SSO is a must-have for any CIAM to provide the best user experience for users logging in across multiple applications. You'll want to ensure that you leverage industry standards such as OpenID Connect to implement SSO in your applications.
To maintain trust with your customers, your registration and login system should have the same look and feel of your brand across all touch points. Depending on your login system, you might need to write custom themes that capture your brand.
User reports have been required to track the progress of applications since the first bit of software hit the Internet. You'll want to ensure that you have access to common reports such as daily active users, monthly active users, registrations, logins and totals.
Users don't always follow the rules, and system administrators need to be prepared to deal with any issues that arise. You'll want to ensure that your systems are able to discipline users as needed. This might range from actions such as account locking all the way down to granular actions such as preventing them from commenting.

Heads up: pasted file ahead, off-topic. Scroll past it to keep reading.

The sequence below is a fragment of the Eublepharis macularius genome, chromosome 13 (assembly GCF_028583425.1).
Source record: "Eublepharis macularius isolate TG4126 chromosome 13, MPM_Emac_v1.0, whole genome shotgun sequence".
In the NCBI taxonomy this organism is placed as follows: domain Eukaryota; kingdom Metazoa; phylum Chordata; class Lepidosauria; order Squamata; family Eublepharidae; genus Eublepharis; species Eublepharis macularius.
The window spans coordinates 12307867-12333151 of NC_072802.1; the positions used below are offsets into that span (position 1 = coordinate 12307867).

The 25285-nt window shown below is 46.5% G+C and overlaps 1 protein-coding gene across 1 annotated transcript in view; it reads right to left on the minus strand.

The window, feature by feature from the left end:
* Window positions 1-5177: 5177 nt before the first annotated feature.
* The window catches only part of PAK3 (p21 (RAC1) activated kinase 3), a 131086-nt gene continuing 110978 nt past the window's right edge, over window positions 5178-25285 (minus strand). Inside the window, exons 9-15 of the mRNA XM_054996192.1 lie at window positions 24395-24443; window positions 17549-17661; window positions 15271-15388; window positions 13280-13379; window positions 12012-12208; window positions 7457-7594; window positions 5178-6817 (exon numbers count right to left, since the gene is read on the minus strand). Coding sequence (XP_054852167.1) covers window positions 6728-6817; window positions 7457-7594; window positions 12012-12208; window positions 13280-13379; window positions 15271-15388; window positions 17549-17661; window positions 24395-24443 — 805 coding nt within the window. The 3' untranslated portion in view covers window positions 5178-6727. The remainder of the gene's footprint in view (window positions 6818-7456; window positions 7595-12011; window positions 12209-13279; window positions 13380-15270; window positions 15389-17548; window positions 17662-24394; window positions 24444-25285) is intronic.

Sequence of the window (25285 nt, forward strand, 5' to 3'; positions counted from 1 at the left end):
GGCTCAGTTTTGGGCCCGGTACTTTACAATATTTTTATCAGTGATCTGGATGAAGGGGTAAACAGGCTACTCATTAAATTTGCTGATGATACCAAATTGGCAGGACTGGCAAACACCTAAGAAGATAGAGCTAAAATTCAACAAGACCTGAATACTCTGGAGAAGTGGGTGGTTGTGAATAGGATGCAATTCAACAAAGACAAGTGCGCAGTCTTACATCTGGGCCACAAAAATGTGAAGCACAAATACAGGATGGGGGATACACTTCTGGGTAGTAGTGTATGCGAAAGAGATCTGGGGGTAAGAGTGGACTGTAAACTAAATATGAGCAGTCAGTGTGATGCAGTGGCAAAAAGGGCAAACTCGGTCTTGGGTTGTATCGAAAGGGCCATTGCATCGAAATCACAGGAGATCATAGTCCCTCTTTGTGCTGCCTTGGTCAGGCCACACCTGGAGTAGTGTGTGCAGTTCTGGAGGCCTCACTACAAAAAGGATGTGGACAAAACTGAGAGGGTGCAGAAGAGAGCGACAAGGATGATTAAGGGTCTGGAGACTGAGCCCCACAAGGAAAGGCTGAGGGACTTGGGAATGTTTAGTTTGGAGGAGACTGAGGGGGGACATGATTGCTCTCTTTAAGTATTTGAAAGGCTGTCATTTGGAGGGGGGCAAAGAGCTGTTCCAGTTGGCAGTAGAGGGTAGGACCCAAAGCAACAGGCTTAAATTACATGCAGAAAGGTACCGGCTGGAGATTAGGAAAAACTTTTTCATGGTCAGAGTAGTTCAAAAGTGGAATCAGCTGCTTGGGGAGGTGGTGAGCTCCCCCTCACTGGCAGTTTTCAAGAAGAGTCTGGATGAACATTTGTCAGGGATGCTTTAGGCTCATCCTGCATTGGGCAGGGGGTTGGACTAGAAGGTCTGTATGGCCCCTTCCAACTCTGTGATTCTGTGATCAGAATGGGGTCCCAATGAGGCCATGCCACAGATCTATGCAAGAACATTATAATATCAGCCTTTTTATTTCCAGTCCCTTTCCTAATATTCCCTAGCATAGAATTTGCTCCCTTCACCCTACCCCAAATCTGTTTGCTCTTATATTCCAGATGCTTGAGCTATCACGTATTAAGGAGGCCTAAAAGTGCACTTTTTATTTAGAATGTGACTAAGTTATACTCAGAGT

With a global internet, your customers can come from any region or country. Communicating with your customers now requires that you are able to send messages in their preferred languages. You'll need to ensure that your email system is able to send localized versions of emails to users based on the language the user specified as their preferred language.
OAuth 2 and OpenID Connect are modern authentication delegation patterns that provide a standard way to authenticate and request user information. Even though they are standardized, they are not always simple. Failure to implement these patterns correctly can lead to catastrophic security breaches.
FusionAuth has you covered
If you are looking for a solution that covers all of these CIAM features and many others, FusionAuth has you covered. FusionAuth is a flexible and secure Customer Identity and Access Management solution. FusionAuth provides registration, login, passwordless login, SSO, MFA, data search, social login, user management and much more. Best of all, you can download and try it today for free.